Lastly, you argue that the requested videotape is excepted from disclosure by sections 552.101 and 552.102. Section 552.102 excepts from disclosure "information in a personnel file, the disclosure of which would constitute a clearly unwarranted invasion of personal privacy." Gov't Code § 552.102(a). In Hubert v. Harte-Hanks Texas Newspapers, 652 S.W.2d 546 (Tex. App.--Austin 1983, writ ref'd n.r.e.), the court ruled that the test to be applied to information claimed to be protected under section 552.102 is the same as the test formulated by the Texas Supreme Court in Industrial Foundation for information claimed to be protected under the doctrine of common-law privacy as incorporated by section 552.101 of the act. Industrial Found. v. Texas Indus. Accident Bd., 540 S.W.2d 668 (Tex. 1976), cert. denied, 430 U.S. 931 (1977). Section 552.101 excepts from disclosure "information considered to be confidential by law, either constitutional, statutory, or by judicial decision." This section encompasses information protected by common-law privacy and excepts from disclosure private facts about an individual. Id. Therefore, information may be withheld from the public when (1) it is highly intimate and embarrassing such that its release would be highly objectionable to a person of ordinary sensibilities, and (2) there is no legitimate public interest in its disclosure. Id. at 685; Open Records Decision No. 611 at 1 (1992).
Portions of the videotape you seek to withhold depict several employees exposing themselves. We agree that the district must withhold images of the exposed body parts pursuant to section 552.101. We do not believe, however, that the employees maintain a privacy interest in the remaining portions of the videotape. Open Records Decision Nos. 444 (1986) (public has legitimate interest in knowing reasons for dismissal, demotion, promotion, or resignation of public employees), 423 at 2 (1984) (scope of public employee privacy is narrow). We, therefore, conclude that although the district must withhold the images of the exposed body parts, all remaining portions of the videotape must be released to the requestors. Thus, if the videotape can be edited to successfully conceal the exposed body parts, you must release the remaining portions of the tape. If the tape cannot be so redacted, you must withhold the video in its entirety.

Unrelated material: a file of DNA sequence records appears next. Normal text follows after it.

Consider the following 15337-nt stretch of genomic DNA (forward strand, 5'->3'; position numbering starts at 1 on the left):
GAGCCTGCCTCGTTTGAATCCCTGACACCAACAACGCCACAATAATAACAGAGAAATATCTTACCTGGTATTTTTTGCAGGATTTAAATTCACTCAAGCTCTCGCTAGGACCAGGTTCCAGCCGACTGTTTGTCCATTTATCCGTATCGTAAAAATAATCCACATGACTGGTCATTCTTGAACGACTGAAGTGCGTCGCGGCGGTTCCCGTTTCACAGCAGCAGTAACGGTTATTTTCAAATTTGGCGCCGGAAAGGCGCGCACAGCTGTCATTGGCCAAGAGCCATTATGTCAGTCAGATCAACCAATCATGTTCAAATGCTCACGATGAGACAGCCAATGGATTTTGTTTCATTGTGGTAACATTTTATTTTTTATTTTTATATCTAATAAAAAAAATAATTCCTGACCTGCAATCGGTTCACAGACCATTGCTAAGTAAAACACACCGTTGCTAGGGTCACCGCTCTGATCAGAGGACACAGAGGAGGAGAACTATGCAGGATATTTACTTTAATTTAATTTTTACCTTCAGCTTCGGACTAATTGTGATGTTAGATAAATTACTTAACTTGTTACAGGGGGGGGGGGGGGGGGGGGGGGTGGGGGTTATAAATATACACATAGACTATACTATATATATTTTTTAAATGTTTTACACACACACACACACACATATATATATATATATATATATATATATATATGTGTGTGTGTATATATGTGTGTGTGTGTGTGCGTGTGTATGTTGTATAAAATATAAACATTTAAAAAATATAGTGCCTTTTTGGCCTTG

We are resolving this matter with an informal letter ruling rather than with a published open records decision. This ruling is limited to the particular records at issue under the facts presented to us in this request and should not be relied on as a previous determination regarding any other records. If you have any questions regarding this ruling, please contact our office.
June B. Harden
Encl. Submitted videotape
cc: Ms. Lena Lewis
Mr. Charles Williams
Mr. Clinton W. Bond
Ms. Dorothy White
1. In addition, this office has concluded that litigation was reasonably anticipated when the potential opposing party took the following objective steps toward litigation: filed a complaint with the Equal Employment Opportunity Commission, see Open Records Decision No. 336 (1982); hired an attorney who made a demand for disputed payments and threatened to sue if the payments were not made promptly, see Open Records Decision No. 346 (1982); and threatened to sue on several occasions and hired an attorney, see Open Records Decision No. 288 (1981).
POST OFFICE BOX 12548, AUSTIN, TEXAS 78711-2548 TEL: (512) 463-2100 WEB: WWW.OAG.STATE.TX.US